The apparent suicide of a British nurse who was tricked by two Australian disc jockeys into believing they were members of the Royal Family looking for medical information about Kate, the Duchess of Cambridge, has raised questions about the boundaries of prank calls.
The twitterverse exploded in response to the death of Jacintha Saldanha — one of two nurses who got caught up in the prank — with many accusing the broadcasters of being culpable.
"Tragic suicide of nurse involved taking fake Australian call at Kate's hospital. The journalist should be arrested/charged with something," tweeted Alan Sugar, a prominent British businessman and media personality.
Peter Carter, chief executive and general secretary of the Royal College of Nursing, said it was "deeply saddening that a simple human error due to a cruel hoax could lead to the death of a dedicated and caring member of the nursing profession."
But some Canadian broadcasters defended their Australian colleagues Mel Greig and Michael Christian, who are off the air for now, saying they did not cross any ethical line and should not be held responsible for her death.
"Not only would I not blame those radio DJs but I wouldn’t even consider it to be a factor," said Toronto radio host Dean Blundell, of the Dean Blundell Show on 102.1 The Edge. "If she was that fragile a human being she probably had many other issues in her life."
However, Blundell, who has had his own run-ins with the CRTC and the Canadian Broadcast Standards Council, agreed that there are certain lines that shouldn't be crossed.
"The hateful stuff, the hurtful stuff, that stuff is way too far. But when you're playing a prank or a joke on someone to find out if Kate Middleton has morning sickness, that's not too far."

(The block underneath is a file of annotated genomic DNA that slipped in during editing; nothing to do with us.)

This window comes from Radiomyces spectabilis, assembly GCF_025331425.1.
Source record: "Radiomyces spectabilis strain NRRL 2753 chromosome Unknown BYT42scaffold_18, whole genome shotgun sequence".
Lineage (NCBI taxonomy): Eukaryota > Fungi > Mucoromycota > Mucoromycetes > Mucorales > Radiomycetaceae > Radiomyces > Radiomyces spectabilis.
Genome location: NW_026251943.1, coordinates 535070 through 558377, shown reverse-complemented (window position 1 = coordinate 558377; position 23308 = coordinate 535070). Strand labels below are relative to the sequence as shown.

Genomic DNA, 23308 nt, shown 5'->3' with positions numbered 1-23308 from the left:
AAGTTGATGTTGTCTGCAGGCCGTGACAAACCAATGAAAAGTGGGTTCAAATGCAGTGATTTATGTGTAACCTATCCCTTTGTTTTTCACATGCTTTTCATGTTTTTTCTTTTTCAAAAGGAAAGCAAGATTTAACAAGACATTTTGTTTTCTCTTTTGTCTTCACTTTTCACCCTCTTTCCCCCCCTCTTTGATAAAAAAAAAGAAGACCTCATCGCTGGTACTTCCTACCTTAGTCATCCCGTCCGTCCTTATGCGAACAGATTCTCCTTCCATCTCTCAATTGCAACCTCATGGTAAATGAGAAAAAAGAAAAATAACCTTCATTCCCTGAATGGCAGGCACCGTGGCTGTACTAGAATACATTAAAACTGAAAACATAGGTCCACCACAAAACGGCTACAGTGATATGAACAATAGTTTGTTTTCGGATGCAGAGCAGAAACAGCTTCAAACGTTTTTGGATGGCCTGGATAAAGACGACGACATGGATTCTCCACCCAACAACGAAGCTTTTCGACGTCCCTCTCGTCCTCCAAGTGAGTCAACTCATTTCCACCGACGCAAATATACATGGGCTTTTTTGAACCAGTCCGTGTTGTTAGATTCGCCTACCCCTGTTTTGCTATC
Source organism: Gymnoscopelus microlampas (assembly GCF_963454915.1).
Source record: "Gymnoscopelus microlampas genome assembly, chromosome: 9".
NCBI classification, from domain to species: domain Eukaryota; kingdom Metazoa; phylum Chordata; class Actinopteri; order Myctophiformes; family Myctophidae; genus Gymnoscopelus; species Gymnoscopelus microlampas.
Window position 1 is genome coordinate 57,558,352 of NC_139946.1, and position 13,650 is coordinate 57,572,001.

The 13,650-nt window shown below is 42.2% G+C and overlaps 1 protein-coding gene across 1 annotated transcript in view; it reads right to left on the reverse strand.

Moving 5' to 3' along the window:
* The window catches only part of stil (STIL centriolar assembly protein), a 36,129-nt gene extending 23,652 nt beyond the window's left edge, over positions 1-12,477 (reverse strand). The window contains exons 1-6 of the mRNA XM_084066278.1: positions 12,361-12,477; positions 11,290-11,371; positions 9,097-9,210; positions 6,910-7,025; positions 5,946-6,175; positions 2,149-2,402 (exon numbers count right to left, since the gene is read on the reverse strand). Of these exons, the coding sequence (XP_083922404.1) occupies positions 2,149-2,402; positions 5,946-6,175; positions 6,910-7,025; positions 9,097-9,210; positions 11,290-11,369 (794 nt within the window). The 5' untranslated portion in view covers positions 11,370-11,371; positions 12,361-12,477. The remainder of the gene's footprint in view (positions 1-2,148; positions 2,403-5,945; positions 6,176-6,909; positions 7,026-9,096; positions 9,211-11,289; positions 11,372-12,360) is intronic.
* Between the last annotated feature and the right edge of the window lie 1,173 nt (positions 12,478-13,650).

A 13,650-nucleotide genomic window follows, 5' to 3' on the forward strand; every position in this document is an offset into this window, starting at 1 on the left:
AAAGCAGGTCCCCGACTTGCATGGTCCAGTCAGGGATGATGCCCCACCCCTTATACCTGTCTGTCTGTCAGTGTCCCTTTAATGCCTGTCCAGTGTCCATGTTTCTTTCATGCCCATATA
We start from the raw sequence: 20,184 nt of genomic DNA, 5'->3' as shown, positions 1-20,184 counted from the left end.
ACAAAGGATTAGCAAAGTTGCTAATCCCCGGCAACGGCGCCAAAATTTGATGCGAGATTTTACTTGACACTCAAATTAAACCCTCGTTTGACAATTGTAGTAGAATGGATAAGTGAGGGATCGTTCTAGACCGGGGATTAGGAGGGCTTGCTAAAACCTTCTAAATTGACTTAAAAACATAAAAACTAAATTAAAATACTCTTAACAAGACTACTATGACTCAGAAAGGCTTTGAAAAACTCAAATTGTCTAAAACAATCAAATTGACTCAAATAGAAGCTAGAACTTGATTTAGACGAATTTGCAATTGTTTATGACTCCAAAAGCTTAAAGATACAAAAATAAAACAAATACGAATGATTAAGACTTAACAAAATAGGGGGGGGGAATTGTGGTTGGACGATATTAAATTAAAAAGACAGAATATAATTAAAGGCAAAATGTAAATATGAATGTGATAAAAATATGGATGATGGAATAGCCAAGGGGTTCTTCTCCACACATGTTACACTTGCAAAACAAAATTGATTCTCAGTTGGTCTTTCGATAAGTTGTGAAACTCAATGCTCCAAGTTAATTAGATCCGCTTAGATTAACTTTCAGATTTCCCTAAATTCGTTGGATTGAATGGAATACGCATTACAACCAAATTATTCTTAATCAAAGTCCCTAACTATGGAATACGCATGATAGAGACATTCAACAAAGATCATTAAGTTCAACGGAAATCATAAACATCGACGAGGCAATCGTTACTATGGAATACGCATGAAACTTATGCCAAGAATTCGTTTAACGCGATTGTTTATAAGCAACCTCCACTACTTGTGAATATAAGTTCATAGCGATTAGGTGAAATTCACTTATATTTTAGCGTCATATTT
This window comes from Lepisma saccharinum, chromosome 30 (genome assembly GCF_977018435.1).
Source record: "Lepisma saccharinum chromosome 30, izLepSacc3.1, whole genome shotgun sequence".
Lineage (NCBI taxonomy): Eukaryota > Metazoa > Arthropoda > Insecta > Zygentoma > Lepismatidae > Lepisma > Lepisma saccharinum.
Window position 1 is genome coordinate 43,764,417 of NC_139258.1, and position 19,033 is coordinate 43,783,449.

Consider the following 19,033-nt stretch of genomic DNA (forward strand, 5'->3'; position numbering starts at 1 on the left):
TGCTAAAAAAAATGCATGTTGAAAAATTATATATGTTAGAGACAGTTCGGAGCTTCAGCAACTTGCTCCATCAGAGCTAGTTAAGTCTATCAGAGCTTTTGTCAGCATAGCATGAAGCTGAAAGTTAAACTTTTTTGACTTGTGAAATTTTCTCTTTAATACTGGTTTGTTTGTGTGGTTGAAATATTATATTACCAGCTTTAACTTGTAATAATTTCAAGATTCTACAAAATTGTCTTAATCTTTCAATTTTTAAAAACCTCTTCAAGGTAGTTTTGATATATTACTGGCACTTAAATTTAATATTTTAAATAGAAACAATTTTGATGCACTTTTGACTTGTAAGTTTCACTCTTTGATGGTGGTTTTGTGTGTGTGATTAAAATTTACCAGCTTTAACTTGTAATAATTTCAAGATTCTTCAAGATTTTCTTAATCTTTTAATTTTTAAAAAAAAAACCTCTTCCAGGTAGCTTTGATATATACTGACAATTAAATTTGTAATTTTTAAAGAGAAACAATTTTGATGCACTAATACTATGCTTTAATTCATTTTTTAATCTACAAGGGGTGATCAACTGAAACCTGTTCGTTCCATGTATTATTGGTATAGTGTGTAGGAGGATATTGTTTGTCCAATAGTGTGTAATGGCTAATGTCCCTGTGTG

Toronto radio broadcast veteran Fred Patterson, of Humble and Fred Radio.com, said the Australian bit was done with the best of intentions.
"Actually was a great bit, because they got a lot more out of it than they expected to. And then today it just went south," he said. "They never dreamt that this woman would take her life. So up until today it was a clever bit that worked out for those guys."
Patterson's co-host, Howard (Humble) Glassman, said those calling for the Australian DJs to be fired are missing the point.
"There's no intention on their part, they didn't badger this woman day after day. In fact, the main victim of the prank wasn't the one who killed herself, it was the one who put them through to them. Who could have imagined that would ever happen? It was a pretty neat idea. When they were brainstorming they probably thought, nobody will think we're the Queen."
Saldanha was the first to answer the call from the Australian broadcasters posing as Queen Elizabeth and Prince Charles seeking information about the condition of Kate, who was in the hospital suffering from acute morning sickness. Saldhana's first responses and those of a second nurse to whom she transferred the call were recorded and broadcast.
While Patterson said it's difficult to know where to draw the line with these types of prank calls, Glassman said it crosses the line when it veers into harassment.
"For me the line is if you were to call a person and continually harass them and make them the brunt of the joke day after day. Then I think there is a line. When you start to become a bully to somebody."
The Canadian Broadcast Standards Council has no set guidelines when it comes to prank calls by radio hosts.
'Within the context of our rules or codes, there's no specific prohibition on that nor have we had a problem with that in the past," said John MacNab, executive director of the CBSC.
It's doubtful a similar prank could happen in Canada, since section 3 of the radio regulations states that broadcasters can't air a telephone conversation with a person unless their oral or written consent was received prior to the broadcast.
MacNab said they've only received three complaints relating to prank calls. Two of those complaints weren't from the target of the call and the third complained about a lack of consent before a voice being aired.
Some Quebec-based radio personalities have been well-known for their on-air prank calls.
Pierre Brassard, pretending to be former prime minister Jean Chrétien, was able to arrange a phone call and speak with Queen Elizabeth and Pope John Paul II.
Sébastien Trudel and Marc-Antoine Audette, known as the Masked Avengers, or Les Justiciers Masqués, were able to get through to a number of celebrities, including in 2008 to vice-presidential nominee Sarah Palin, posing as the French president Nicolas Sarkozy.